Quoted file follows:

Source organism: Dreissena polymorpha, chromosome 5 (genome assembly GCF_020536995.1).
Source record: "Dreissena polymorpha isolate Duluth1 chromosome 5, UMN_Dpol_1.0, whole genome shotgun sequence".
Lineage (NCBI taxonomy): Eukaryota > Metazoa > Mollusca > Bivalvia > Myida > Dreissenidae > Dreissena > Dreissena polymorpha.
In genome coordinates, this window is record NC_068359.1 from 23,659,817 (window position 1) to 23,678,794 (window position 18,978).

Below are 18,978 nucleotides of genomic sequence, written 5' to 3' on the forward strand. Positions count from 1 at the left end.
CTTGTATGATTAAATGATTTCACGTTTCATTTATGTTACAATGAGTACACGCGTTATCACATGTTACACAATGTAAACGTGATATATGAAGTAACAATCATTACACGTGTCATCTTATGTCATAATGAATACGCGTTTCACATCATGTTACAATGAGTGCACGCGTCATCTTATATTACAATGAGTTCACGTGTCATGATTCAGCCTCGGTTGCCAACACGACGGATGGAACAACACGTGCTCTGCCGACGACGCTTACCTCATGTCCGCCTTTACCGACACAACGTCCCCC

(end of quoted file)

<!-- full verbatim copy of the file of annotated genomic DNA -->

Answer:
Source organism: Dreissena polymorpha, chromosome 5 (genome assembly GCF_020536995.1).
Source record: "Dreissena polymorpha isolate Duluth1 chromosome 5, UMN_Dpol_1.0, whole genome shotgun sequence".
Lineage (NCBI taxonomy): Eukaryota > Metazoa > Mollusca > Bivalvia > Myida > Dreissenidae > Dreissena > Dreissena polymorpha.
In genome coordinates, this window is record NC_068359.1 from 23,659,817 (window position 1) to 23,678,794 (window position 18,978).

Below are 18,978 nucleotides of genomic sequence, written 5' to 3' on the forward strand. Positions count from 1 at the left end.
CTTGTATGATTAAATGATTTCACGTTTCATTTATGTTACAATGAGTACACGCGTTATCACATGTTACACAATGTAAACGTGATATATGAAGTAACAATCATTACACGTGTCATCTTATGTCATAATGAATACGCGTTTCACATCATGTTACAATGAGTGCACGCGTCATCTTATATTACAATGAGTTCACGTGTCATGATTCAGCCTCGGTTGCCAACACGACGGATGGAACAACACGTGCTCTGCCGACGACGCTTACCTCATGTCCGCCTTTACCGACACAACGTCCCCC